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Local companies and foreign investors from the USA, Italy, Japan, South Korea, Turkey and China expressed an interest in projects that shed a total aggregate capacity of 255 megawatts.
The Ministry of Energy and Mineral Resources Indonesia considers this auction to be quite attractive for both parties, but the results will need to wait for the end of the year 2017, or the beginning of the year 2018.
In recent months, the Indonesian government has implemented an auction of six geothermal projects worth $1.02 billion to expand the capacity of Indonesia’s renewable resources as part of its plan to become the world’s largest geothermal energy producer.
The geothermal projects offered are in the following locations: Kapahiang in Bengkulu with a capacity of 110 MW, Simbolon Samosir to North Sumatra with 110 MW, Borapulu in central Sulawesi with 10 MW, Lamiding on the northern Maluku with 10 MW and Oka Ile Ange in Mount Sirung on the eastern Nusa Tenggara with a capacity of 10 MW and 5 MW.
” The amount of investment in each geothermal region varies depending on region and local conditions. On average, however, the investment in geothermal development is about $4 million to 1 megawatt, “said Yunus Saefulhak, director of the Geothermal Resources of the Ministry of Energy and Minerals.
Indonesia as a geothermal power
Indonesia ranks among the world’s geothermal powers. It is currently the third largest global geothermal producer behind the first U.S. and second in the Order of the Philippines. The government plans to push Indonesia to the first place in the rankings by 2021 and ahead the US and the Philippines.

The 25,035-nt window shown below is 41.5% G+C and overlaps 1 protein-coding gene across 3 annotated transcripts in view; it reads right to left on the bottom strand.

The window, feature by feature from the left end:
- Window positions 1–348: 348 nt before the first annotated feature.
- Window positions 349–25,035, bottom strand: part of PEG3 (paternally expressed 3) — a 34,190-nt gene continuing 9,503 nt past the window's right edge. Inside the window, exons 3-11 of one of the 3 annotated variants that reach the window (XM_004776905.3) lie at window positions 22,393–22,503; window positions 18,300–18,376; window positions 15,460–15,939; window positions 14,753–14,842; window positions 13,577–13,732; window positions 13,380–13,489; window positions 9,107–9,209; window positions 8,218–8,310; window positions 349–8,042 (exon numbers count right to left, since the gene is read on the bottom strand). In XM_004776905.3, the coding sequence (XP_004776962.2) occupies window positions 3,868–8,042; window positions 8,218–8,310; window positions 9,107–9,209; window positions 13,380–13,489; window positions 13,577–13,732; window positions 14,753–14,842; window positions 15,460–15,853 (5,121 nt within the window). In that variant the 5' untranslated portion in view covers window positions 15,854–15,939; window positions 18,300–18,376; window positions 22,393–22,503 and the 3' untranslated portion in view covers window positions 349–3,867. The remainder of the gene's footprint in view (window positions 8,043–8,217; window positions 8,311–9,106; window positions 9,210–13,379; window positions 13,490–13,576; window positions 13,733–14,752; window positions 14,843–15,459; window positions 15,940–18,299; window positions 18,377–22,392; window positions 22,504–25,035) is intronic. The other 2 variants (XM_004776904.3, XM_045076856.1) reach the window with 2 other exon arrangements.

According to estimates, Indonesia now has a potential geothermal capacity of approximately 28.000 MW, which can account for up to 40% of the world’s total resources. Indonesia currently uses only about 6% of its geothermal potential and therefore the Government is very active in supporting and promoting geothermal power projects.
The geothermal capacity of the current largest US producer will likely stagnate at 3.450 MW and no further development in this area is planned. The Philippines, currently the second largest geothermal producer, has already fully exploited its potential and can even record the decline in capacity from the current 1.870 MW.
This year Indonesia will add additional 215MW capacities of geothermal power plant Sarulla to northern Sumatra, 30MW from power plant Karaha in western Java, 20MW from Sorik Marapi North Sumatra and 55MW from Ulubelu 4 in Lampung.
Indonesia expects to have a geothermal capacity of 3.559 MW in the next four years. According to estimates, Indonesia now has a potential geothermal capacity of approximately 28.000 MW, which can account for up to 40% of the world’s total resources. Indonesia currently uses only about 6% of its geothermal potential and therefore the Government is very active in supporting and promoting geothermal power projects.
If you are company in Europe specializing in energy production and would like doing business in Indonesia, Indonesian government is providing great incentives and tariffs that can ease your business expansion to Indonesia and South East Asia.